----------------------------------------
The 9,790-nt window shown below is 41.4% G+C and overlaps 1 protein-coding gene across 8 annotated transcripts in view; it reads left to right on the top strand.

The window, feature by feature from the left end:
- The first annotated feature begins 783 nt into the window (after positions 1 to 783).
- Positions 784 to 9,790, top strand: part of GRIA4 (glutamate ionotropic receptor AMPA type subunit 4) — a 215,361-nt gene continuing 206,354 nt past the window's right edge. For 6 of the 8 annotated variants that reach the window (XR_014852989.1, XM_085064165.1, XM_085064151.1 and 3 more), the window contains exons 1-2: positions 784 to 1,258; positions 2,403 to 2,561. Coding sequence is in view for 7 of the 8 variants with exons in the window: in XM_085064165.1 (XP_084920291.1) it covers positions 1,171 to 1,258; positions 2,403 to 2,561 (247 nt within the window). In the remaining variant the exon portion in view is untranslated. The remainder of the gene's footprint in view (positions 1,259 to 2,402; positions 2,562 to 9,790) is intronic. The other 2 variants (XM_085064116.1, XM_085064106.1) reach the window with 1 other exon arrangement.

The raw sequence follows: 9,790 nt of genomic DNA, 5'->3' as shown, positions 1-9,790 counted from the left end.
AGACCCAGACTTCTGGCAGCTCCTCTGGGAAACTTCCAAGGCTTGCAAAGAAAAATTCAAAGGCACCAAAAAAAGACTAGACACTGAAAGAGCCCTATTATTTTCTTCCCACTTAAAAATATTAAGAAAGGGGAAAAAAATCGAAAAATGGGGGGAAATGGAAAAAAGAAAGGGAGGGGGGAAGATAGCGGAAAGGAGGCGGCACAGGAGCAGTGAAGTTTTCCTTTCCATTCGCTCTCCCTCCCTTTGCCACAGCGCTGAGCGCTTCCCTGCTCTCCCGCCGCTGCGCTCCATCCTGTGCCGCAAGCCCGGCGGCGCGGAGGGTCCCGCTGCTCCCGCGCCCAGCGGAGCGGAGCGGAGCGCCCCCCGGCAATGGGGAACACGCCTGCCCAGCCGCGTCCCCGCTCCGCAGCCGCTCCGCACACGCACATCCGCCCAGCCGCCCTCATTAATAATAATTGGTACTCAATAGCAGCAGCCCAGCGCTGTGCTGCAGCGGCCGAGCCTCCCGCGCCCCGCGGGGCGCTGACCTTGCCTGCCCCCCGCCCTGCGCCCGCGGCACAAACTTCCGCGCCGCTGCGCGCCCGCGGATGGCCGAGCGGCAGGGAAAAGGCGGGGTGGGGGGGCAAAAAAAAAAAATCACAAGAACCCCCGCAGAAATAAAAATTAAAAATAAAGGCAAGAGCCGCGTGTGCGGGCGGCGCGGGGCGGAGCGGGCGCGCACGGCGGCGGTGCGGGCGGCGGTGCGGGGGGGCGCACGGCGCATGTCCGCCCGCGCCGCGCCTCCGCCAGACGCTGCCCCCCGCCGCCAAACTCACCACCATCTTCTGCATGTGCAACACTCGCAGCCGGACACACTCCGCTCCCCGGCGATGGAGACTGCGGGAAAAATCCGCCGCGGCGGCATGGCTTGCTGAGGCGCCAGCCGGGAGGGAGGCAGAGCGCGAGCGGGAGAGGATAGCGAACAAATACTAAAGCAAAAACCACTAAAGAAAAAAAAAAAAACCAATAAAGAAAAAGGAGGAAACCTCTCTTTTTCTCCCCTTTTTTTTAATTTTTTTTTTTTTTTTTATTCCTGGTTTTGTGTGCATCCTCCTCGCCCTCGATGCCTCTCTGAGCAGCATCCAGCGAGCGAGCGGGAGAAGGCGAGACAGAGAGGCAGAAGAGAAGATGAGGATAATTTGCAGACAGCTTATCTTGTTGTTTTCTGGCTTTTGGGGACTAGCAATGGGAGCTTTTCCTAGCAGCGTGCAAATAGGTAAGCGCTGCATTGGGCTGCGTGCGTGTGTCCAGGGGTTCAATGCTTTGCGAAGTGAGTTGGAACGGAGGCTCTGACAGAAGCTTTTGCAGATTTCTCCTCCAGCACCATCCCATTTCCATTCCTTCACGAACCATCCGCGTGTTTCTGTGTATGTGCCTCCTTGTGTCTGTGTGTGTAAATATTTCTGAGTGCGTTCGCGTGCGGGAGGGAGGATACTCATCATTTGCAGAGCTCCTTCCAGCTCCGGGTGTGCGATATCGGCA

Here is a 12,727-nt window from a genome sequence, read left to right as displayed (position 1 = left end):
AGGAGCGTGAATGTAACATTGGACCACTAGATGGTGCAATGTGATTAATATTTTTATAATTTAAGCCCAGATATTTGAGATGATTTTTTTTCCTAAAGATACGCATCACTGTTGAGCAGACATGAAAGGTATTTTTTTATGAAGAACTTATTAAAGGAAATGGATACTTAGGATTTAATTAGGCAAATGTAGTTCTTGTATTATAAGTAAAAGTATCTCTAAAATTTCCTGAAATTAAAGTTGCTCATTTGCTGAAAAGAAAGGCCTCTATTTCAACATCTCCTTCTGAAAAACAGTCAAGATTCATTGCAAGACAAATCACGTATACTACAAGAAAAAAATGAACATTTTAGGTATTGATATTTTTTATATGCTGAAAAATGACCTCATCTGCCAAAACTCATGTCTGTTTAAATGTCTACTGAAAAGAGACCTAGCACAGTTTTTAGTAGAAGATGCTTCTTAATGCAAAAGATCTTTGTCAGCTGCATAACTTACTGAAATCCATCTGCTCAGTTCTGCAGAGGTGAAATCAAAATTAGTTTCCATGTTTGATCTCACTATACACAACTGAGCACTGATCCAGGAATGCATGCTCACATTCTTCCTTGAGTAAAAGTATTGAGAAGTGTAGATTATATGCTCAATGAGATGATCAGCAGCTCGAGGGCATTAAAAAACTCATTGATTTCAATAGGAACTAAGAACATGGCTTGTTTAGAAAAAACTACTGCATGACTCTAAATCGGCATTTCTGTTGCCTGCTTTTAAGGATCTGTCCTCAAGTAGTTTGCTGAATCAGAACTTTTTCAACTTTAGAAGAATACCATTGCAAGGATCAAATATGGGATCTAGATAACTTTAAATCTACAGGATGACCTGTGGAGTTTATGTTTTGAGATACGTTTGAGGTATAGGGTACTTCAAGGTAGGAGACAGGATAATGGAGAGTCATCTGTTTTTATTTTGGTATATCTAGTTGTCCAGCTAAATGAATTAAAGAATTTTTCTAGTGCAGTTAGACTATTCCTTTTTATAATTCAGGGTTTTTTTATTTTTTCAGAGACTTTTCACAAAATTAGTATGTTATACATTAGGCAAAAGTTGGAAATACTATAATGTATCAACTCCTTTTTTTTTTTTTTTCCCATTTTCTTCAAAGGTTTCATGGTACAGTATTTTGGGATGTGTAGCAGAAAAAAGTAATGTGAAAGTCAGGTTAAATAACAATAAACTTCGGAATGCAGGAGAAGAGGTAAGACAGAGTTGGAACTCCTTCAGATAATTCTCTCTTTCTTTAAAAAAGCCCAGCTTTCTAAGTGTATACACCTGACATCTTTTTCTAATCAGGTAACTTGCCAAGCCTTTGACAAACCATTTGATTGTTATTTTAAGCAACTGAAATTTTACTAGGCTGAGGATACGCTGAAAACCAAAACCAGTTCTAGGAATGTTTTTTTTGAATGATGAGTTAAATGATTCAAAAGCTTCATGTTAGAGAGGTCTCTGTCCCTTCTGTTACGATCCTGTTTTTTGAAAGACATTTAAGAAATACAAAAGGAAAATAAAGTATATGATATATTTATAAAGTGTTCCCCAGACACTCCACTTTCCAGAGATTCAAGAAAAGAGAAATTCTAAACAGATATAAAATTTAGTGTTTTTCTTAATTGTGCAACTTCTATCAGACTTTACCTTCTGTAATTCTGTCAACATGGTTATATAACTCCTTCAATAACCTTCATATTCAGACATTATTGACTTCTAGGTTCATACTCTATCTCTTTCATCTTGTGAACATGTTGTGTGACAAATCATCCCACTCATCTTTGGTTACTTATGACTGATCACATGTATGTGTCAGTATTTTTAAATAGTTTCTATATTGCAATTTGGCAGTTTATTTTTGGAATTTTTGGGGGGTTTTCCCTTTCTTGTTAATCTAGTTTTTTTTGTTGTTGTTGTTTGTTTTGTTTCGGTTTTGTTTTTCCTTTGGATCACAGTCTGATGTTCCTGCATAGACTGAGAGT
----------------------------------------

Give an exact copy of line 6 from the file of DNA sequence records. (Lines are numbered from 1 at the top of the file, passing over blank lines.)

AGACCCAGACTTCTGGCAGCTCCTCTGGGAAACTTCCAAGGCTTGCAAAGAAAAATTCAAAGGCACCAAAAAAAGACTAGACACTGAAAGAGCCCTATTATTTTCTTCCCACTTAAAAATATTAAGAAAGGGGAAAAAAATCGAAAAATGGGGGGAAATGGAAAAAAGAAAGGGAGGGGGGAAGATAGCGGAAAGGAGGCGGCACAGGAGCAGTGAAGTTTTCCTTTCCATTCGCTCTCCCTCCCTTTGCCACAGCGCTGAGCGCTTCCCTGCTCTCCCGCCGCTGCGCTCCATCCTGTGCCGCAAGCCCGGCGGCGCGGAGGGTCCCGCTGCTCCCGCGCCCAGCGGAGCGGAGCGGAGCGCCCCCCGGCAATGGGGAACACGCCTGCCCAGCCGCGTCCCCGCTCCGCAGCCGCTCCGCACACGCACATCCGCCCAGCCGCCCTCATTAATAATAATTGGTACTCAATAGCAGCAGCCCAGCGCTGTGCTGCAGCGGCCGAGCCTCCCGCGCCCCGCGGGGCGCTGACCTTGCCTGCCCCCCGCCCTGCGCCCGCGGCACAAACTTCCGCGCCGCTGCGCGCCCGCGGATGGCCGAGCGGCAGGGAAAAGGCGGGGTGGGGGGGCAAAAAAAAAAAATCACAAGAACCCCCGCAGAAATAAAAATTAAAAATAAAGGCAAGAGCCGCGTGTGCGGGCGGCGCGGGGCGGAGCGGGCGCGCACGGCGGCGGTGCGGGCGGCGGTGCGGGGGGGCGCACGGCGCATGTCCGCCCGCGCCGCGCCTCCGCCAGACGCTGCCCCCCGCCGCCAAACTCACCACCATCTTCTGCATGTGCAACACTCGCAGCCGGACACACTCCGCTCCCCGGCGATGGAGACTGCGGGAAAAATCCGCCGCGGCGGCATGGCTTGCTGAGGCGCCAGCCGGGAGGGAGGCAGAGCGCGAGCGGGAGAGGATAGCGAACAAATACTAAAGCAAAAACCACTAAAGAAAAAAAAAAAAACCAATAAAGAAAAAGGAGGAAACCTCTCTTTTTCTCCCCTTTTTTTTAATTTTTTTTTTTTTTTTTATTCCTGGTTTTGTGTGCATCCTCCTCGCCCTCGATGCCTCTCTGAGCAGCATCCAGCGAGCGAGCGGGAGAAGGCGAGACAGAGAGGCAGAAGAGAAGATGAGGATAATTTGCAGACAGCTTATCTTGTTGTTTTCTGGCTTTTGGGGACTAGCAATGGGAGCTTTTCCTAGCAGCGTGCAAATAGGTAAGCGCTGCATTGGGCTGCGTGCGTGTGTCCAGGGGTTCAATGCTTTGCGAAGTGAGTTGGAACGGAGGCTCTGACAGAAGCTTTTGCAGATTTCTCCTCCAGCACCATCCCATTTCCATTCCTTCACGAACCATCCGCGTGTTTCTGTGTATGTGCCTCCTTGTGTCTGTGTGTGTAAATATTTCTGAGTGCGTTCGCGTGCGGGAGGGAGGATACTCATCATTTGCAGAGCTCCTTCCAGCTCCGGGTGTGCGATATCGGCA